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Mrs McKeown

Mrs McKeown is 63 and a tenant of Islington Council. She lives in a three storey maisonette with her husband and adult son. Another son lives across the road. She has previously had other adaptations to her home including stairlifts and a ramp into the back garden.

Due to long standing health difficulties Mrs McKeown had her right leg amputated in April 2019 and now uses a wheelchair – which means that she cannot gain access to/from her house unless her sons carry her up/down the steps to her lower ground front door. Mrs McKeown applied for a DFG for a platform lift which was refused by Islington in November 2019. Mrs McKeown applied for a Judicial Review.

Local Authority View

Islington refused the application because they didn’t consider the provision of a platform lift to be “reasonable and practicable”, primarily because the rest of the house is no longer suitable. Instead they offered as an alternative, a purpose built new build home just under 2 miles away. Mrs McKeown is emotionally attached to her home and has her son and other friends close by. She accepts that the kitchen and bathroom facilities are difficult for her to use, but she does not want to move.

Gaining access to a home is a relevant purpose for a DFG, and that can only be done by providing a platform lift. To decide whether that can be funded by DFG a local authority has to determine whether it is “necessary and appropriate” and then “reasonable and practicable”

Islington took the view that the lift is not “necessary and appropriate” because she will have increased difficulty in using the stairlifts, toilet, kitchen and bathroom making the house unsuitable. They also decided it was not “reasonable and practicable” due to the suitability of the rest of the house, the likelihood of planning permission being refused and the potential for additional costs to take the total above the maximum grant limit of £30,000.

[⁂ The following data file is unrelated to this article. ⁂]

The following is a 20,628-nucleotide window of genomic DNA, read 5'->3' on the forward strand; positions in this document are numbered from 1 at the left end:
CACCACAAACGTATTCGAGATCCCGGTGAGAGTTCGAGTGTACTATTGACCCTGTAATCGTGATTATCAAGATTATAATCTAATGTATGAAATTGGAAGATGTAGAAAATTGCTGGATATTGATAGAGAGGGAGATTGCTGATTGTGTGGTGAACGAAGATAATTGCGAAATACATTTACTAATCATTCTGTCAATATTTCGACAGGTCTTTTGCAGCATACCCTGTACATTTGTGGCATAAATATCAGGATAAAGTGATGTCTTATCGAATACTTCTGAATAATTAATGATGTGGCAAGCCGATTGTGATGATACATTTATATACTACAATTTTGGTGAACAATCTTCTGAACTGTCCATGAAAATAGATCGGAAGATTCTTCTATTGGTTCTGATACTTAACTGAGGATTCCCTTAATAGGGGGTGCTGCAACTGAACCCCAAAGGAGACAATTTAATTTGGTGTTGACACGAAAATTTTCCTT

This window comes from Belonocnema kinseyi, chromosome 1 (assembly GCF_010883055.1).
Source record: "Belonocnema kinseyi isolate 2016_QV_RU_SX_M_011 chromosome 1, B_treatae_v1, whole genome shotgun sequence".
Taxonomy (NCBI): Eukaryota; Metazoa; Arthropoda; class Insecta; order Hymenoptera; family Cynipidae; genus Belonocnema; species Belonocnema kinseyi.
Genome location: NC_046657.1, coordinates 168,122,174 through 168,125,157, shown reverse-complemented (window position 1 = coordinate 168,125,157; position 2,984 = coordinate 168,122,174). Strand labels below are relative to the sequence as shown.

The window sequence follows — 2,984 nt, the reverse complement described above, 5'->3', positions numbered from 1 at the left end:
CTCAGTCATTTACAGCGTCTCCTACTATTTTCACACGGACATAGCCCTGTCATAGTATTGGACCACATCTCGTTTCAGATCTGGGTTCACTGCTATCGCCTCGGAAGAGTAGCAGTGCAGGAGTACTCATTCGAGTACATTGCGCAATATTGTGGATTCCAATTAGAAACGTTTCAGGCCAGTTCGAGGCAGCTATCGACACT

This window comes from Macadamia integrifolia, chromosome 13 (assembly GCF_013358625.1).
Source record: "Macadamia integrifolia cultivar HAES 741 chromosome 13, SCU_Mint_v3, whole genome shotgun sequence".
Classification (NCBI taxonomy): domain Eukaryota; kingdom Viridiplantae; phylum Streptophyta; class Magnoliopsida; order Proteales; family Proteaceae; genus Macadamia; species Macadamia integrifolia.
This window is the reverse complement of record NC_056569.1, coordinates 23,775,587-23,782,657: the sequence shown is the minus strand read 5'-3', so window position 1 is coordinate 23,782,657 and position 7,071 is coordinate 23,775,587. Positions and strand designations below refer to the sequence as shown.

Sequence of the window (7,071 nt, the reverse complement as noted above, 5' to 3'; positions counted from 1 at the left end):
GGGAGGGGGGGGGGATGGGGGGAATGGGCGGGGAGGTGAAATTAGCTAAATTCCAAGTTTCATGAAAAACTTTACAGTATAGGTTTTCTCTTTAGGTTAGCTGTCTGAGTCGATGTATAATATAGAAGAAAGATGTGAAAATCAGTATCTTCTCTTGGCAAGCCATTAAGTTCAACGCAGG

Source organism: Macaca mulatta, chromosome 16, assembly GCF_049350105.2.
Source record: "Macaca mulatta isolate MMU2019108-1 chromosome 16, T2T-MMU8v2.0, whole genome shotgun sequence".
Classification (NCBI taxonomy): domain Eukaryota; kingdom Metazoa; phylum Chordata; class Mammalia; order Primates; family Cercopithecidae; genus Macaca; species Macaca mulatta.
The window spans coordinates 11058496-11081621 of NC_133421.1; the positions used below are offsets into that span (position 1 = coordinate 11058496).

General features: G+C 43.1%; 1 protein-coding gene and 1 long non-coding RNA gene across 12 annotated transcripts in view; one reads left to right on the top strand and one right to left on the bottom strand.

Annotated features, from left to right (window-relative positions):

Judgement

The judge, Hugh Mercer QC, granted the Judicial Review and quashed Islington’s refusal, making the following points:

  • The assessment of “necessary and appropriate” can only be made against the specific purpose for which grant application is made. So any consideration of the suitability of the rest of the house is irrelevant if the application is only for access to and from the house.
  • Similarly the suitability of the rest of the house isn’t applicable to the “reasonable and practicable” test, unless it’s because the home is too old or dilapidated to merit improvement.
  • The likelihood of securing planning permission cannot be a reason for refusing a DFG, as the costs of applying can be included within an application (although presumably a later refusal would require a change to the grant).
  • Any costs over and above the amount in the grant application are the applicant’s responsibility and not having assurance that the applicant can meet those costs is not a reason to refuse an application.

The judge also commented that Islington had confused their separate roles as landlord of council housing and decision maker for DFGs – and that availability of suitable alternative accommodation was not a valid reason for refusing a DFG. It was recognised that the offer to facilitate a move is good practice, but as the legislation covers all tenures you can’t force a tenant to move any more than you could an owner occupier. Whether there is a valid reason to refuse permission to carry out the adaptations as the landlord was not considered.

Limiting the application of “reasonable and practicable” to the age and condition of the dwelling appears to contradict para 41 of the current guidance which also references:
“the architectural and structural characteristics … (which) … may render certain types of adaptation inappropriate”; and
“the impact on other occupants of proposed works which will reduce or limit the existing facilities or amenities in the dwelling”.

One of the key judgements is that each “purpose” of a DFG needs to be considered in isolation without any reference to other purposes. So, for example, if someone wants their first floor bathroom adapting but struggles to safely use the stairs – then their ability to use the stairs should not be considered when deciding on adaptations to the bathroom.

Consequently a disabled person could also make separate applications against each purpose – each up to a maximum of £30,000. This could be a significant issue where large scale adaptations are required, such as a ground floor extension with a bedroom and a bathroom with specialist equipment. Potentially an applicant could make separate applications for things like a specialist bath or washbasin, meaning they can secure funding well in excess of the usual £30k limit.

In summing up the judge says, “the existence of mandatory grants is extremely rare and that rarity illustrates that the mindset of the decision-making authority must not be to search for grounds to refuse the grant but in good faith to limit its examination to the relevant matters”. In other words, try to say yes.